An idea that gets thrown around a lot these days is being “incarnational.” We’re desperately trying to figure out how we are to live out our faith in the here and now—but we might have missed a step, suggests Matthew Lee Anderson. Before we can really figure out how to live our our faith, we need to understand why our bodies matter to our faith. That’s his goal in Earthen Vessels: Why Our Bodies Matter to Our Faith, where he seeks to help readers develop a theology of the body.
Anderson’s book is roughly divided into two parts—the first gives readers the theological framework for thinking about the body (chapters 1-4) and the second (chapters 5-11) deal heavily with a working doctrine of the body’s implications. When seeking to develop a theology of the body, Anderson (perhaps surprisingly) turns to a broader stream of thought, one that includes John Paul II’s work on the subject. This is helpful for readers as it drives the point home that we’ve done a pretty lousy job of addressing the topic directly. It’s not that evangelicals have been ambivalent or hostile toward the body per se, bu there is a sense in which “evangelical attempts at understanding the body’s role in our spiritual lives seems to have been dominantly reactive rather than proactive” (p. 41).
But why is it that we need to discuss this topic at all? Because how we think about the body directly affects how we live in the body. Or, as Anderson puts it, “What the body is shapes what the body does” (p. 53). So our view of the body directly impacts what we do with it. If we think of the body as a prison or a machine, we’re less likely to properly steward and enjoy it as God intended. But if we see the body in the way that Scripture describes it, which is that who we are (our inner life) is inextricable from what we are (embodied beings), then it changes everything. “What our bodies do, we do,” explains Anderson. “What we do to other animated bodies, we do to other persons” (p. 60). Because we are social creatures whose authority over creation has been divinely appointed, we can’t be reduced to the naked individual, choosing only the relationships we deem to have value, anymore than we can use our authority to “exploit creation for our own (broken) ends” (p. 78).
As Anderson digs deeper into the implications of our view of the body, he leaves few controversial subjects untouched. He looks at tattoos (chapter 6), he does so by asking what is a tattoo? Because the ancient practice of tattooing is incredibly distinct from our modern version (ours is primarily about aesthetic self-expression, where the ancient world’s was primarily about ownership, and thus a point of shame), we must be careful to examine both the Scriptures and our motivations for getting tattoos. Is it a means of self-expression or attempt at self-construction? Anderson’s handling of this subject is one of the highlights of this book.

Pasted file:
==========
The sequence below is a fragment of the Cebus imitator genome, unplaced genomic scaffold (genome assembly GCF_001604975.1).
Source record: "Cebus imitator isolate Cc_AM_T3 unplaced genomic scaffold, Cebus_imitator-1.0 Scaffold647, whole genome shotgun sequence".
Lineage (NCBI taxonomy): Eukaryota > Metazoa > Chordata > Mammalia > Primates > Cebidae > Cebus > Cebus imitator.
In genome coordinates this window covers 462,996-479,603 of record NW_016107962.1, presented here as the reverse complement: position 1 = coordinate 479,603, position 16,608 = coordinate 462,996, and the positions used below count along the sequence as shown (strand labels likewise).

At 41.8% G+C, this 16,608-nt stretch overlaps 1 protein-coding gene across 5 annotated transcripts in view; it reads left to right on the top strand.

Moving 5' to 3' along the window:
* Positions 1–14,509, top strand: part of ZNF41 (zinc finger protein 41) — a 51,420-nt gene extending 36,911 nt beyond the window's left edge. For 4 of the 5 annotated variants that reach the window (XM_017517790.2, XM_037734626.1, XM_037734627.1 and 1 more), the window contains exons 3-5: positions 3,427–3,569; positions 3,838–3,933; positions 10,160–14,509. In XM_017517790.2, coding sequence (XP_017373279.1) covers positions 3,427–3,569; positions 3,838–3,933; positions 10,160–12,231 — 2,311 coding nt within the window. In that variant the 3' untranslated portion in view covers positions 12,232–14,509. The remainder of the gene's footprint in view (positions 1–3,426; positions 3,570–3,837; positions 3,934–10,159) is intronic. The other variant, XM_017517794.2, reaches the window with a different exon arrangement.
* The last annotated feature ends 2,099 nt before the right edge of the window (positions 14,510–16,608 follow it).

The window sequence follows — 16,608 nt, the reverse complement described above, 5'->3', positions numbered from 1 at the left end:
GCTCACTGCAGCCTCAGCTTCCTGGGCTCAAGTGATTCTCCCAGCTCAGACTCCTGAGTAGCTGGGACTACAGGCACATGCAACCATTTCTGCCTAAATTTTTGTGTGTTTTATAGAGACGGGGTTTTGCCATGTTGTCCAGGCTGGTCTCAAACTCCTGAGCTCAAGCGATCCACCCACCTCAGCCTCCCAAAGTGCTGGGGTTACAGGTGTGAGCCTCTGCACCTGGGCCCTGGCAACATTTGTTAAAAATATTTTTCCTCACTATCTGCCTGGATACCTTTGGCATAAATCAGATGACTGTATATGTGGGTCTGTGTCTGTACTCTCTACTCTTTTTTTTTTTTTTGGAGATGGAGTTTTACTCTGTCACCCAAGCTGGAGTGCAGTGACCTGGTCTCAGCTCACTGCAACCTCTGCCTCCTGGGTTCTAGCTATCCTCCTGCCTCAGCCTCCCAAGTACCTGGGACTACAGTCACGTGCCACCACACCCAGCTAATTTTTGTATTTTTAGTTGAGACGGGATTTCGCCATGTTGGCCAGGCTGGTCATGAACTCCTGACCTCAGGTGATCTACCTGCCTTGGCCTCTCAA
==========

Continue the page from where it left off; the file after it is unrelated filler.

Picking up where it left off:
Equally insightful are his chapters on the pleasures of the body (chapter 7, dealing with sex, marriage & pornography) and homosexuality (chapter 8). Here again, he shows the depth that a working theology of the body adds to the debates surrounding all sorts of questions that these topics bring up. “Sexual purity”—whether acting upon heterosexual or homosexual desires—”is a communal concern because what each person does with their body affects everyone else,” he writes (p. 155). What’s fascinating is how he builds the argument against pornography, not only because of its links to sex-trafficking, but because “human sexuality is inherently social, and masturbation is not” (p. 135). Sex is to be an act of self-giving to one’s spouse, allowing one another the freedom to enjoy one another. He also tackles the potentially dehumanizing effect of treating sex like a “need”:
The teaching that our wholeness depends upon sexual fulfilment lies behind many of the problems in evangelical teaching about sex. We implicitly convey to young people that sex is a need by marginalizing those who re single or cordoning them off in singles groups so that they will hopefully get married. Then we expect them to live some of the most sexually charged years of their lives without yielding to temptation. No wonder young people struggle to stay sexually pure: either sex is essential to their flourishing as humans or it isn’t . And if everyone who is married thinks it is, then young people will too—regardless of whatever else we tell them. (p. 132)
There’s so much ground that’s covered in these chapters, it’s a struggle to adequately summarize them; indeed, these two chapters (seven and eight) are truly worth the price of the book alone.
There’s a sense in which I really don’t envy Anderson for having written Earthen Vessels. The content is extremely challenging in all the right ways and it is very engaging, but there’s a very obvious tension that exists in a book like this—that is, who is the audience? Is it the academic or the lay reader? This tension was more apparent in early chapters (and felt very obvious when Jean-François Lyotard was referenced) than in the latter half of the book. As Anderson transitioned away from thinking about the body to thinking about what we do in the body, he seemed much more comfortable, less formal (and had fewer references to Oliver O’Donovan, whose work I’m looking forward to reading).
Evangelicals will do themselves a great service by becoming more proactive in developing an understanding of the body if we’re serious about practically living out our faith. Matt Anderson’s careful and faithful work in Earthen Vessels will prove to be an invaluable resource. Read it thoughtfully and carefully and see how it changes your view of the body as a result.
Title: Earthen Vessels: Why Our Bodies Matter to Our Faith
Author: Matthew Lee Anderson
Publisher: Bethany House (2011)